Theme Two

Francis Shaxson

Sustainability: many factors contribute to sustainability of agriculture: the most important of all is the capacity of soil-inhabiting organisms to thrive, because their activities are vital (literally) to formation and recurrent re-formation of soil structure, maintaining soil porosity.   Its condition affects
  • Proportion of rainfall lost as surface runoff;  thus also soil erosion;
  • Volume of plant-available water in the rooting zone;  thus also with implications for resistance to effects of climatic drought;
  • Volume of water percolating down to the water-table, with implications for irrigation possibilities.

Organic matter: Organic matter is not merely a source of plant nutrients (albeit at low concentrations). It is also the substrate for soil organisms’ activity, so a regular supply is needed, as the organisms’ metabolism results in its transformation.  Tillage is a potent cause of oxidation of organic matter - to atmospheric CO2 - having caused soil organic matter to be lost from soil faster than it is returned from conventional cropping systems, with negative effects on soils’ cation exchange capacities and thus on capture and slow release of plant nutrients from applied fertilizers. 
Tillage can thus have two negative effects:

  • Physical damage to soil structure;
  • Provoking excess oxidation of organic matter.

Floods, water shortage (for plants, for rivers), sub-optimal plant growth, soil erosion are inter-related to sub-optimal conditions of soil porosity, associated with tillage.   Optimum conditions of soil porosity  can only be restored through the biotic activities of soil-inhabiting organisms.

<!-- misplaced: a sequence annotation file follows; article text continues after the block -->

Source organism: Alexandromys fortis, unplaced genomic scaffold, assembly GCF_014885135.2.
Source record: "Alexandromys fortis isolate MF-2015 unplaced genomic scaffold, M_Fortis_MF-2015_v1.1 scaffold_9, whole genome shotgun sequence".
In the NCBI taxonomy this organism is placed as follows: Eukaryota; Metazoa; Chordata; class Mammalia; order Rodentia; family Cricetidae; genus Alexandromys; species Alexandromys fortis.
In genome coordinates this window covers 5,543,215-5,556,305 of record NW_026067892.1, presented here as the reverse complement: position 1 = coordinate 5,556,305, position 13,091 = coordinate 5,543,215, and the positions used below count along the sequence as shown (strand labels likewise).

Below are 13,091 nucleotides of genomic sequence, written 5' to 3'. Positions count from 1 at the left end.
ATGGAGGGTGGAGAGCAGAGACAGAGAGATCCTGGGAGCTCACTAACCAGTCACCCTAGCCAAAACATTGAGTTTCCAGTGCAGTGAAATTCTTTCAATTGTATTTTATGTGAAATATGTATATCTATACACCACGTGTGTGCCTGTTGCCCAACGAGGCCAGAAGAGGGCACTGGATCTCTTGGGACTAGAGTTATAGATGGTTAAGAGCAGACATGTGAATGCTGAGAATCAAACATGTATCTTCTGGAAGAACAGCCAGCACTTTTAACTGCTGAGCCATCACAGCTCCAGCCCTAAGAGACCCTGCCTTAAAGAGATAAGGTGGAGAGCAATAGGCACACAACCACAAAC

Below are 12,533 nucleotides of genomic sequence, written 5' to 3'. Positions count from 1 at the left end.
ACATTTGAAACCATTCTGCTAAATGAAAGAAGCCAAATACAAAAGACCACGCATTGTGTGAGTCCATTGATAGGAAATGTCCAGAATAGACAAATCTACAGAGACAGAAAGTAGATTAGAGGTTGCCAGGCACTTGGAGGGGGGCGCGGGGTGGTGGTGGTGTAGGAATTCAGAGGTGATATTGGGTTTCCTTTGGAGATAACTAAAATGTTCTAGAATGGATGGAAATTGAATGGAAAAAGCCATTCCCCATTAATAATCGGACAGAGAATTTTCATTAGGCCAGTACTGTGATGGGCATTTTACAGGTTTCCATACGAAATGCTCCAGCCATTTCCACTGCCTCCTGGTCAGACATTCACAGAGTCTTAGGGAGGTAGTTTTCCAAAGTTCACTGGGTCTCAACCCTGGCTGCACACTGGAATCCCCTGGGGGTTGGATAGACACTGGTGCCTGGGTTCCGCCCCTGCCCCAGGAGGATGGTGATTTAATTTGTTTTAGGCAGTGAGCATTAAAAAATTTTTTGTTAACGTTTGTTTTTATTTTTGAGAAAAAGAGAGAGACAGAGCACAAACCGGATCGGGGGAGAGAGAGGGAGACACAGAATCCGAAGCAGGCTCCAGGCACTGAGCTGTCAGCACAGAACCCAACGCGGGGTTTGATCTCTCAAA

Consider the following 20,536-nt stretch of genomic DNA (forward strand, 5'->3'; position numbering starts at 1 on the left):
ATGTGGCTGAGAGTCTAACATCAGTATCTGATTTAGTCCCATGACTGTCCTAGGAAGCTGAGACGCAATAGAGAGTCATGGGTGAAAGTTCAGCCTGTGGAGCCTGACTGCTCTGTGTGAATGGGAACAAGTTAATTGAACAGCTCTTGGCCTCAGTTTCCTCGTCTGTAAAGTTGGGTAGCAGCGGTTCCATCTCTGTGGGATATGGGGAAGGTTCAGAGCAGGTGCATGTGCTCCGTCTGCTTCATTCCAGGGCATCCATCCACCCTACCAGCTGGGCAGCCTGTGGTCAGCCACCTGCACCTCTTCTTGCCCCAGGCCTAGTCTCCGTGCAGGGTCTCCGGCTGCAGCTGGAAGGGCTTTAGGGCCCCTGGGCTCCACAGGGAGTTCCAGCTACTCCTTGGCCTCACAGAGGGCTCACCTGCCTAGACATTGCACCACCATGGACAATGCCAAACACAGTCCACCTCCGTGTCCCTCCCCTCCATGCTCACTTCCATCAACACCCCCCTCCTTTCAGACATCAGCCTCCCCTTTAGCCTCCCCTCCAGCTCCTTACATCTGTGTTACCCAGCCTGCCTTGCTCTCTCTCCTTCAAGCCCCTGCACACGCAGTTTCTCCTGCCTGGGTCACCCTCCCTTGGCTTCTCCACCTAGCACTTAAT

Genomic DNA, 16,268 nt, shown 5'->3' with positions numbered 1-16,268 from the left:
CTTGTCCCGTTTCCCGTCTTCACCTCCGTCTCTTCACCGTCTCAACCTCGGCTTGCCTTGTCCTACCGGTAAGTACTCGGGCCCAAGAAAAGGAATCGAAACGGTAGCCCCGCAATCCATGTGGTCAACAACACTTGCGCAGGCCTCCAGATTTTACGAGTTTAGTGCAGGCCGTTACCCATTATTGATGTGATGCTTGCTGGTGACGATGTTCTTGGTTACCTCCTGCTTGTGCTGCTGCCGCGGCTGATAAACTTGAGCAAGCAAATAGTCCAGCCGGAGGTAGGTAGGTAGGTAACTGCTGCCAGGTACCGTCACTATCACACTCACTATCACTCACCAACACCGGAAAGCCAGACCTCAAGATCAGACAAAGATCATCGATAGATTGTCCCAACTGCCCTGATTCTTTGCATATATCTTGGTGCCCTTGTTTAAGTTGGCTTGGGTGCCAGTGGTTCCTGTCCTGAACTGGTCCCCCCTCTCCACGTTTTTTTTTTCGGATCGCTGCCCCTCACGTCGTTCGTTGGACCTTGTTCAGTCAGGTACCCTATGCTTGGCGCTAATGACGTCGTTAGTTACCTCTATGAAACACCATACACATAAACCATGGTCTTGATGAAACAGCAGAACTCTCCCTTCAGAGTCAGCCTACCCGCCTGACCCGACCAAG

There seems to be a widespread assumption that tillage agriculture is the only way to produce crops, onto which ‘soil management’, ‘erosion control’, ‘water management’ are seen as ‘add-ons’ rather than integral parts of the land-management system(s)..

‘Conservation agriculture’:
is mentioned briefly, apparently as an option, in the paper summarizing the Salzburg Seminar. Its three interlocking component features are:

  • Minimal disturbance of soil once brought to good condition;
  • Maintenance of a permanent cover of organic materials (e.g. crop residues) on the soil surface;
  • Crop rotations/sequences including legumes.

The interactions of the physical, chemical, biologic and hydric components of soil productivity are key to Conservation Agriculture’s success when functioning in good conditions of climate and management.   These aspects of optimum CA, and its outcomes, deserve close study.   These are features which any/all production systems should have in common, though their expression will vary from one situation to another (environmental and/or human). All too commonly their optimum combined expression has been damaged, obscured or unbalanced by inadequate land management in the past. CA, when optimised for a particular situation, is a means of achieving and maintaining the integration of crop (and even pasture and/or silvicultural) production with effective water management, erosion minimisation/avoidance, drought-effect minimisation, biodiversity in the soil, carbon retention in the soil, improvement of  people’s livelihoods, and consequent wider benefits to both society  and to the environment.    

If the soil is kept in good condition (physical characteristics = ‘soil quality’;  biological characteristics = ‘soil health’), all other attempts to improve the lot of farm-families have a better chance of lasting success than if the soil itself continues to degrade.   

In a given situation, we need to be able to characterise the condition of the soil as it is, the condition of the soil as we would like it to be, how to get from the first condition to the second, and how to maintain the latter when we have got there.

The follow-through of these ideas indicate significant implications for research, advisory work, policy, education and training at all levels, and the ways in which AGRA can have fullest effects.